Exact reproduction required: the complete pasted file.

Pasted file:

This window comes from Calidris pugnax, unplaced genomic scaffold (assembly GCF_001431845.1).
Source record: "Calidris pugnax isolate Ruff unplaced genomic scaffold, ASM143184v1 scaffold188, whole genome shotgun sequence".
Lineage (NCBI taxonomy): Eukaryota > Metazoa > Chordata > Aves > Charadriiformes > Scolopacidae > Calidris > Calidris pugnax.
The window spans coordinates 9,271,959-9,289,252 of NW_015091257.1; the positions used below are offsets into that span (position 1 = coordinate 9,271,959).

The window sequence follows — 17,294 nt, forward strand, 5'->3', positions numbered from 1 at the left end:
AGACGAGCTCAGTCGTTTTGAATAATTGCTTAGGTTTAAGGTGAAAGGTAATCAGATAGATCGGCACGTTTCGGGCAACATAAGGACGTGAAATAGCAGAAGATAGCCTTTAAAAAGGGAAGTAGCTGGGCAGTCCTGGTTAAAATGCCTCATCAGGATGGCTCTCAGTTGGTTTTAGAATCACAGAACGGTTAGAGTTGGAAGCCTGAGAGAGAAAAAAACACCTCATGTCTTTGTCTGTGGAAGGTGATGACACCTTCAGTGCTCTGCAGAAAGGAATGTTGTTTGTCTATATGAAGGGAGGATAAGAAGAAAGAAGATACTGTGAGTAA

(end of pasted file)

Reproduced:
This window comes from Calidris pugnax, unplaced genomic scaffold (assembly GCF_001431845.1).
Source record: "Calidris pugnax isolate Ruff unplaced genomic scaffold, ASM143184v1 scaffold188, whole genome shotgun sequence".
Lineage (NCBI taxonomy): Eukaryota > Metazoa > Chordata > Aves > Charadriiformes > Scolopacidae > Calidris > Calidris pugnax.
The window spans coordinates 9,271,959-9,289,252 of NW_015091257.1; the positions used below are offsets into that span (position 1 = coordinate 9,271,959).

The window sequence follows — 17,294 nt, forward strand, 5'->3', positions numbered from 1 at the left end:
AGACGAGCTCAGTCGTTTTGAATAATTGCTTAGGTTTAAGGTGAAAGGTAATCAGATAGATCGGCACGTTTCGGGCAACATAAGGACGTGAAATAGCAGAAGATAGCCTTTAAAAAGGGAAGTAGCTGGGCAGTCCTGGTTAAAATGCCTCATCAGGATGGCTCTCAGTTGGTTTTAGAATCACAGAACGGTTAGAGTTGGAAGCCTGAGAGAGAAAAAAACACCTCATGTCTTTGTCTGTGGAAGGTGATGACACCTTCAGTGCTCTGCAGAAAGGAATGTTGTTTGTCTATATGAAGGGAGGATAAGAAGAAAGAAGATACTGTGAGTAA